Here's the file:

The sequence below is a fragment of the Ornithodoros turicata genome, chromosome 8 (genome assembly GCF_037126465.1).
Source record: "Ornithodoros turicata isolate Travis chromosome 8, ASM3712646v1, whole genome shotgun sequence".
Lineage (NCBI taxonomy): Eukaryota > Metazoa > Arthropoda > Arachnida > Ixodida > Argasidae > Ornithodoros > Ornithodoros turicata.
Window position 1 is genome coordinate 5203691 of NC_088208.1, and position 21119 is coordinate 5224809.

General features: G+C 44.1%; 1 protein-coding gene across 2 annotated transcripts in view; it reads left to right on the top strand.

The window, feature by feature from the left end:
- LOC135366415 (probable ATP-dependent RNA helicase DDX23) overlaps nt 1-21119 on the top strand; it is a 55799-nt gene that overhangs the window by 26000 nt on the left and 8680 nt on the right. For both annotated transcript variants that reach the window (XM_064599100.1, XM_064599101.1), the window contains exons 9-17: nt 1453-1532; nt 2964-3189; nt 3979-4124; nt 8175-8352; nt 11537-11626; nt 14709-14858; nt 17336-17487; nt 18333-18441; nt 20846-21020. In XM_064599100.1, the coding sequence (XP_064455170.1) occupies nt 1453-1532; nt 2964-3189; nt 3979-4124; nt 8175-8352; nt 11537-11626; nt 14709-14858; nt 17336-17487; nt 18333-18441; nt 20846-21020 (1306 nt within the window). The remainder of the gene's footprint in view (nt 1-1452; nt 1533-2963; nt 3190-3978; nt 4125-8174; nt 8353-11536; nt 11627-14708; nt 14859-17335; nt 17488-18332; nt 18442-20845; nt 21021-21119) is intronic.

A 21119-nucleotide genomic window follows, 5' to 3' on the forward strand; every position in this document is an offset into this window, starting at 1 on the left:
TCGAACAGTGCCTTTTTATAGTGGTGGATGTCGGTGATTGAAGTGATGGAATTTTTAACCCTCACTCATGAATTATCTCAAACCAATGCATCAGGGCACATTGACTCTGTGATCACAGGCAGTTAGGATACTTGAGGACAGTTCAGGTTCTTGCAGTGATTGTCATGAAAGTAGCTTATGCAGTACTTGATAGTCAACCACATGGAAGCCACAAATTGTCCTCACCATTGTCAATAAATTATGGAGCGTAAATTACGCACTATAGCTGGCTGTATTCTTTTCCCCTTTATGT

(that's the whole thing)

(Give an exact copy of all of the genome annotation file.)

The sequence below is a fragment of the Ornithodoros turicata genome, chromosome 8 (genome assembly GCF_037126465.1).
Source record: "Ornithodoros turicata isolate Travis chromosome 8, ASM3712646v1, whole genome shotgun sequence".
Lineage (NCBI taxonomy): Eukaryota > Metazoa > Arthropoda > Arachnida > Ixodida > Argasidae > Ornithodoros > Ornithodoros turicata.
Window position 1 is genome coordinate 5203691 of NC_088208.1, and position 21119 is coordinate 5224809.

General features: G+C 44.1%; 1 protein-coding gene across 2 annotated transcripts in view; it reads left to right on the top strand.

The window, feature by feature from the left end:
- LOC135366415 (probable ATP-dependent RNA helicase DDX23) overlaps nt 1-21119 on the top strand; it is a 55799-nt gene that overhangs the window by 26000 nt on the left and 8680 nt on the right. For both annotated transcript variants that reach the window (XM_064599100.1, XM_064599101.1), the window contains exons 9-17: nt 1453-1532; nt 2964-3189; nt 3979-4124; nt 8175-8352; nt 11537-11626; nt 14709-14858; nt 17336-17487; nt 18333-18441; nt 20846-21020. In XM_064599100.1, the coding sequence (XP_064455170.1) occupies nt 1453-1532; nt 2964-3189; nt 3979-4124; nt 8175-8352; nt 11537-11626; nt 14709-14858; nt 17336-17487; nt 18333-18441; nt 20846-21020 (1306 nt within the window). The remainder of the gene's footprint in view (nt 1-1452; nt 1533-2963; nt 3190-3978; nt 4125-8174; nt 8353-11536; nt 11627-14708; nt 14859-17335; nt 17488-18332; nt 18442-20845; nt 21021-21119) is intronic.

A 21119-nucleotide genomic window follows, 5' to 3' on the forward strand; every position in this document is an offset into this window, starting at 1 on the left:
TCGAACAGTGCCTTTTTATAGTGGTGGATGTCGGTGATTGAAGTGATGGAATTTTTAACCCTCACTCATGAATTATCTCAAACCAATGCATCAGGGCACATTGACTCTGTGATCACAGGCAGTTAGGATACTTGAGGACAGTTCAGGTTCTTGCAGTGATTGTCATGAAAGTAGCTTATGCAGTACTTGATAGTCAACCACATGGAAGCCACAAATTGTCCTCACCATTGTCAATAAATTATGGAGCGTAAATTACGCACTATAGCTGGCTGTATTCTTTTCCCCTTTATGT